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  • Aman Jain

Basic Excel Functions you should know #1 (Vlookup | Hlookup)

Updated: Aug 9

You would be surprised to know how much the world of Finance rely on Excel spreadsheets. From day-to-day functions to modelling and valuation exercises, there is an excel spreadsheet. It's a no-brainier that a basic knowledge of Excel and its functions is of paramount importance before you start in the industry.



So, let's take a look at some of the most used and the basic excel functions you need to know before you take upon the responsibility of a proud keyboard warrior ;) #NoPressure

VLOOKUP


Ah, the good old Vlookup. This function is one of the most popular Excel function.

VLookup is used to lookup and retrieve data from a specific column in a table. It searches for a value in the first column of a table or an array of values, and then returns a value in the same row from a column that you specify in the table or the array.

Use Vlookup when the comparison values are located in a column to the left of a table of data, and you want to look right a specified number of columns.



Formula – “=VLOOKUP(lookup_value,table_array,col_index_num,range_lookup)

In simpler words the formula is “=VLOOKUP(What you want to look up, where you want to look for it, the column number in the range containing the value to return, return an exact or approx. match)


Sounds confusing? Let's make it simpler with an example. Hang on for a few minutes and i promise you will come out looking like the kid.


Let's take an example (I have added the excel file here so that you can try it along)

Here, we have a dataset from cell A2:C7

  • In column A, we have the names of the individuals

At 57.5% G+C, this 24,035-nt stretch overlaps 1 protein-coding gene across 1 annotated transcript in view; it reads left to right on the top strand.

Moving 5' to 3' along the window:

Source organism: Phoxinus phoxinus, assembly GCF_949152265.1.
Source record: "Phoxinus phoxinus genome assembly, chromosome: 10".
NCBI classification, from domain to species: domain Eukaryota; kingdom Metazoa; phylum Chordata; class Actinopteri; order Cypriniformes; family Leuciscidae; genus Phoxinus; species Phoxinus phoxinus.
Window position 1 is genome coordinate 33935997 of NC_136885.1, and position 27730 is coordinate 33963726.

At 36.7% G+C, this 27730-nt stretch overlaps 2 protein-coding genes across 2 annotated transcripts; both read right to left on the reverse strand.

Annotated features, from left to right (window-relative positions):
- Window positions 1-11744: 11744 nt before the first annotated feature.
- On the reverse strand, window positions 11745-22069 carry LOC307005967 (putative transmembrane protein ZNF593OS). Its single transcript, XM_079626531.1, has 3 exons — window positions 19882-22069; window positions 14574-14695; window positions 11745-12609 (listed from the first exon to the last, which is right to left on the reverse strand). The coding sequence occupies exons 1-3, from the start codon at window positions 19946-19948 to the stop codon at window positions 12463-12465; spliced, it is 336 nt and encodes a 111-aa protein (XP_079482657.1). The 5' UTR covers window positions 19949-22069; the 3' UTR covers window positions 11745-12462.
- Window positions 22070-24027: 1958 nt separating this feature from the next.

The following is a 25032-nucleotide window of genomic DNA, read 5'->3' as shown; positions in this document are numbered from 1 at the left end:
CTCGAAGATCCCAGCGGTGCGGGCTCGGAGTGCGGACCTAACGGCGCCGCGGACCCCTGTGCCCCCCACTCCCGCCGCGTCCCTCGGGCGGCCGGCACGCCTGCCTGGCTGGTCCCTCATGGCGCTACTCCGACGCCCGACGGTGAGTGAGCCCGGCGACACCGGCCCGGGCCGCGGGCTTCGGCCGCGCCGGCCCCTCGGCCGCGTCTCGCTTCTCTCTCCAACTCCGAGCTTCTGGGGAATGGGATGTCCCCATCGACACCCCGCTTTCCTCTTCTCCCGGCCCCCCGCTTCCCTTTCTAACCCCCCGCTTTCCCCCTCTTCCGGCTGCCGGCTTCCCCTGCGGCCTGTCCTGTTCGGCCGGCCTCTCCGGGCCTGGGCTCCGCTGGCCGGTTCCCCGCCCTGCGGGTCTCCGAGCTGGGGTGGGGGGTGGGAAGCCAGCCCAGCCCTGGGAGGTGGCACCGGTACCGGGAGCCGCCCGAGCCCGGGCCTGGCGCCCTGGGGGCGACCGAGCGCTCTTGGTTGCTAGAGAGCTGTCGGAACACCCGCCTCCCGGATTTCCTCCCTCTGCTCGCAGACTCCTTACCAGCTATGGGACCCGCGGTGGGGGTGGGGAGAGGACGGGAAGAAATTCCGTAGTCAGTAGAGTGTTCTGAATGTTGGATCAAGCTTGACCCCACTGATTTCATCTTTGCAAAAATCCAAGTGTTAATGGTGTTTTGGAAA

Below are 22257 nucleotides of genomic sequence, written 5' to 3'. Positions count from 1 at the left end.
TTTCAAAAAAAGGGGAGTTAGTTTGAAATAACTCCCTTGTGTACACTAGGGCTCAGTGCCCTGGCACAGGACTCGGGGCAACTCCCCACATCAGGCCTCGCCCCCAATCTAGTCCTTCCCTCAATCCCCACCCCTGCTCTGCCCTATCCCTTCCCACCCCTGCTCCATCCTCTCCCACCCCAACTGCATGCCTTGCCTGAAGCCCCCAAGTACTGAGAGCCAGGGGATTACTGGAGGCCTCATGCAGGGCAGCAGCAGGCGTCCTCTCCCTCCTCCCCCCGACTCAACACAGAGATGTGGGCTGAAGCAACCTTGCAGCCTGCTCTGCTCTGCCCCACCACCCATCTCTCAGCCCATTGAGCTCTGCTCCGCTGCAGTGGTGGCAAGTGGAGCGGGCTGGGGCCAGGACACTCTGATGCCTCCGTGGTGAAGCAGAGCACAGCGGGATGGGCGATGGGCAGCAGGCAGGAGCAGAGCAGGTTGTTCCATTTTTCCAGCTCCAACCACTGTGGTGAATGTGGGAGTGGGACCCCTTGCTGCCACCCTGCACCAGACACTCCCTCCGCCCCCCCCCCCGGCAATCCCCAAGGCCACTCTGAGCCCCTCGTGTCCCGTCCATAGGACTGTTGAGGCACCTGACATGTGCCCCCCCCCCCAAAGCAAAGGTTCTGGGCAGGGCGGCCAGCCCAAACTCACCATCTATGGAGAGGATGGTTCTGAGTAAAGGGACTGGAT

• In column B, we have the position held by these individuals

  • In column C, we have the salary of the individuals

Now, in cell, B9, we give an input which will be our lookup value

In cell B10, we will use our Vlookup formula to retrieve the Position of Santanu

  • Let’s have a look at what the formula does:

  • The lookup_value is B9 which is Santanu

  • The table_array is A3:C7. It is important that we need to start our array from the column where our lookup value is located. Here column A’s index is 1, B is 2, and C is 3

  • Col_index is 2, which means we are asking the formula to look in column B for value that we need to retrieve

  • Range_lookup – We keep it at False to force the formula to do an Exact search

Here's how the formula works:

  • It first looks for input which in our case is Santanu in the table array that we have designed, which it will find in row 5, or cell A5

  • Secondly after finding the lookup value it will retrieve the value from cell B5. Note here the formula will stick to the same row and retrieve the value from the column specified

  • False means Exact match. In case the formula cannot find Santanu, it will return an error

Similarly, if we change the value of column_index from 2 to 3, it will return the value from column C which has the salary amount

HLOOKUP